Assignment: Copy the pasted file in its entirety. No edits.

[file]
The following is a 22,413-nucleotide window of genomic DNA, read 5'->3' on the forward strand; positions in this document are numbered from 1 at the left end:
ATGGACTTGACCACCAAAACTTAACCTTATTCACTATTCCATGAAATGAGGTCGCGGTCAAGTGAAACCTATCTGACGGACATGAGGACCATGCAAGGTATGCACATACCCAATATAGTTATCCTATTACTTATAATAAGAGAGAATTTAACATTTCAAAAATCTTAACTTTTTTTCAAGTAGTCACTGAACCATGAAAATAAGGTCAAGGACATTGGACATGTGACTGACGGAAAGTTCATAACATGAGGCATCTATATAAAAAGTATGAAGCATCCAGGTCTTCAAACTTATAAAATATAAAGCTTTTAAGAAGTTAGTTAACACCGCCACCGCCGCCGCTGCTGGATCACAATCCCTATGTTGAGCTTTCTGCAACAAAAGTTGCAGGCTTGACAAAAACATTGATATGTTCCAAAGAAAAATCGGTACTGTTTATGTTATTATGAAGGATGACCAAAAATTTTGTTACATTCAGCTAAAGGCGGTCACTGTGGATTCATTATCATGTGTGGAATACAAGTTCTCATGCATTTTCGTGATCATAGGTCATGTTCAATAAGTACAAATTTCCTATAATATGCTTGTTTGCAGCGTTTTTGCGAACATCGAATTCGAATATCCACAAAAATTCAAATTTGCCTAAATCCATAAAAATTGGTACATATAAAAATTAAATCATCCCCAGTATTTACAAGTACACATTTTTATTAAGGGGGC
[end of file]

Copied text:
The following is a 22,413-nucleotide window of genomic DNA, read 5'->3' on the forward strand; positions in this document are numbered from 1 at the left end:
ATGGACTTGACCACCAAAACTTAACCTTATTCACTATTCCATGAAATGAGGTCGCGGTCAAGTGAAACCTATCTGACGGACATGAGGACCATGCAAGGTATGCACATACCCAATATAGTTATCCTATTACTTATAATAAGAGAGAATTTAACATTTCAAAAATCTTAACTTTTTTTCAAGTAGTCACTGAACCATGAAAATAAGGTCAAGGACATTGGACATGTGACTGACGGAAAGTTCATAACATGAGGCATCTATATAAAAAGTATGAAGCATCCAGGTCTTCAAACTTATAAAATATAAAGCTTTTAAGAAGTTAGTTAACACCGCCACCGCCGCCGCTGCTGGATCACAATCCCTATGTTGAGCTTTCTGCAACAAAAGTTGCAGGCTTGACAAAAACATTGATATGTTCCAAAGAAAAATCGGTACTGTTTATGTTATTATGAAGGATGACCAAAAATTTTGTTACATTCAGCTAAAGGCGGTCACTGTGGATTCATTATCATGTGTGGAATACAAGTTCTCATGCATTTTCGTGATCATAGGTCATGTTCAATAAGTACAAATTTCCTATAATATGCTTGTTTGCAGCGTTTTTGCGAACATCGAATTCGAATATCCACAAAAATTCAAATTTGCCTAAATCCATAAAAATTGGTACATATAAAAATTAAATCATCCCCAGTATTTACAAGTACACATTTTTATTAAGGGGGC